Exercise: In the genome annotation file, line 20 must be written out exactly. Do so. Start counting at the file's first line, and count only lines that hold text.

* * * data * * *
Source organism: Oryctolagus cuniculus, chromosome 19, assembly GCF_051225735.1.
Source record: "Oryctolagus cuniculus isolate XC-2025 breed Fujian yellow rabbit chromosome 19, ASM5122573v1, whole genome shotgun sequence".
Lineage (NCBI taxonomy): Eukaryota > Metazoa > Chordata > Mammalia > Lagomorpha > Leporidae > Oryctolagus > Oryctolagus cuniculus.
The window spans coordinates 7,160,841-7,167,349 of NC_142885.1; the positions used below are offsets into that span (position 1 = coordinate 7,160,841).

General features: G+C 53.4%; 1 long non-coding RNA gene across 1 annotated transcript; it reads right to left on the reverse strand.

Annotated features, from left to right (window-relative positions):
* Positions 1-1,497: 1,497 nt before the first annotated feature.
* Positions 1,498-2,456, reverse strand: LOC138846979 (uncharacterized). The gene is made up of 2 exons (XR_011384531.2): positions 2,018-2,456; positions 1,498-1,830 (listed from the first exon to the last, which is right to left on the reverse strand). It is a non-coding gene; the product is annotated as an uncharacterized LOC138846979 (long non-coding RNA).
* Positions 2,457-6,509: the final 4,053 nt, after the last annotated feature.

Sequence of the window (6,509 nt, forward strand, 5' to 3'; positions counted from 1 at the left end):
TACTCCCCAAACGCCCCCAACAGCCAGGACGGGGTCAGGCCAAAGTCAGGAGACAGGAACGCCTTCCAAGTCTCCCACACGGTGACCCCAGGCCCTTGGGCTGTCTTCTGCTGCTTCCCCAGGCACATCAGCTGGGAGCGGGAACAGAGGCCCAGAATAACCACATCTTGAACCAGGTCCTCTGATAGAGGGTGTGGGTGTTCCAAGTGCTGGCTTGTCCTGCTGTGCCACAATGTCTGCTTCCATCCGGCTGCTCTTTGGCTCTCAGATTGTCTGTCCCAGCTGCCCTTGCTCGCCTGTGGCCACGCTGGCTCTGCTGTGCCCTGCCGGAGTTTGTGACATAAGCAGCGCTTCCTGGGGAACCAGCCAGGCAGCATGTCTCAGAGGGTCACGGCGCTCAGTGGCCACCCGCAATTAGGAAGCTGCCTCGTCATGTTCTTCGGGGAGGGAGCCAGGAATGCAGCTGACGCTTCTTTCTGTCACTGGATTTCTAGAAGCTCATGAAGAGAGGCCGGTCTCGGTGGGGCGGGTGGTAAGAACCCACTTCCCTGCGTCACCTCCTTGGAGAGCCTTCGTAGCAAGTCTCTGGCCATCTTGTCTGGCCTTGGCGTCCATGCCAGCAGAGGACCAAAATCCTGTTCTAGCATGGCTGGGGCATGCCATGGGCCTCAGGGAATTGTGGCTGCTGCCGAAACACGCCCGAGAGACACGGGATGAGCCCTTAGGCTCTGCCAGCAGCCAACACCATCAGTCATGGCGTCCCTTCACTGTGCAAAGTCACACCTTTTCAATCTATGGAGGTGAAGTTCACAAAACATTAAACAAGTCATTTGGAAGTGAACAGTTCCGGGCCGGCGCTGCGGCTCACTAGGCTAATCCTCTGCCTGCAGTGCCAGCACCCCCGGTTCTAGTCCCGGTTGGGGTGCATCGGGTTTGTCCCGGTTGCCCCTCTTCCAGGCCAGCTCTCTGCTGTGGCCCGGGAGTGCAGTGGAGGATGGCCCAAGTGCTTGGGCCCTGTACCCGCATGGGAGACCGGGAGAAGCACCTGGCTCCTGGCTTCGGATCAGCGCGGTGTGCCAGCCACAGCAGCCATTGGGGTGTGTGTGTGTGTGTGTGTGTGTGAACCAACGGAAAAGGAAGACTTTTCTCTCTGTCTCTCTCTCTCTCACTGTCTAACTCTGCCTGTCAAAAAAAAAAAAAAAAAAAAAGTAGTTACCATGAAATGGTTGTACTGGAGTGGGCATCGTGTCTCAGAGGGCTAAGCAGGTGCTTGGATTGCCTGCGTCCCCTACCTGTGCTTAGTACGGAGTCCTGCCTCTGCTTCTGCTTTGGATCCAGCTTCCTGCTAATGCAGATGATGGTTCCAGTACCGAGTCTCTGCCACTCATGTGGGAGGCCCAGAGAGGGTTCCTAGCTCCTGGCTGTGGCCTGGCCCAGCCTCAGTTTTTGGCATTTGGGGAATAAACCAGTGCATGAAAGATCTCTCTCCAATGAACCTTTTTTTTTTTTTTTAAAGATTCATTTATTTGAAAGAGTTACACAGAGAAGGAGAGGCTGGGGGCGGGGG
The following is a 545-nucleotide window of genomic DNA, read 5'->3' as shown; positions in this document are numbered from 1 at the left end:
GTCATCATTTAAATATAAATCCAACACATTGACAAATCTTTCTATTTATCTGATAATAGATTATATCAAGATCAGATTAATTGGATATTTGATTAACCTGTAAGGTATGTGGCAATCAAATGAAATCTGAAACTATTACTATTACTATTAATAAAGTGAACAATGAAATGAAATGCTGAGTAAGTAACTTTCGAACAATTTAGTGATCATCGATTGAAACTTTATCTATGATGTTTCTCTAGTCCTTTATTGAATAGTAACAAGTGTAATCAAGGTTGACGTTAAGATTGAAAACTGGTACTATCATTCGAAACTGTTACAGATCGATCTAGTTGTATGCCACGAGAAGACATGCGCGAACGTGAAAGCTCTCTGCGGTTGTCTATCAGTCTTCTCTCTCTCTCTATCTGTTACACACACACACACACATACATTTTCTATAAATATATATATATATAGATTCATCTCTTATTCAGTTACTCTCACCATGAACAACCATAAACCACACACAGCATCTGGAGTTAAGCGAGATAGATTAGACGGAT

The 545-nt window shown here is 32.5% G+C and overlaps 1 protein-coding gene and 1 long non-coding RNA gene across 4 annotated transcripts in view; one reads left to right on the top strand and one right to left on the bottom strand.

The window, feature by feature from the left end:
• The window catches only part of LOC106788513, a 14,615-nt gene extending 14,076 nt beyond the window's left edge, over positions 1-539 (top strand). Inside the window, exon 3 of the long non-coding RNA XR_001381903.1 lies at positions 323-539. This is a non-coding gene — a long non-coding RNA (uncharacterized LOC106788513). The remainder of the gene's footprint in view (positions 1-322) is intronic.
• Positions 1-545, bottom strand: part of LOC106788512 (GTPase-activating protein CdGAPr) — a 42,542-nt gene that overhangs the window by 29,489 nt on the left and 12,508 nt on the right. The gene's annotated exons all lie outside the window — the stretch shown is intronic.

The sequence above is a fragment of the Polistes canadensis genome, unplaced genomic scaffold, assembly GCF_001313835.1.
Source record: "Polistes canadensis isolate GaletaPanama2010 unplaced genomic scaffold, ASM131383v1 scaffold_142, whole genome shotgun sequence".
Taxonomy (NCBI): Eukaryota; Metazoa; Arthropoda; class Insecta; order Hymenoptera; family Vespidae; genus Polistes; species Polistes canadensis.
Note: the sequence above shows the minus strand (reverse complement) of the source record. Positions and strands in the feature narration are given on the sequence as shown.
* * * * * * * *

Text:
Taxonomy (NCBI): Eukaryota; Metazoa; Arthropoda; class Insecta; order Hymenoptera; family Vespidae; genus Polistes; species Polistes canadensis.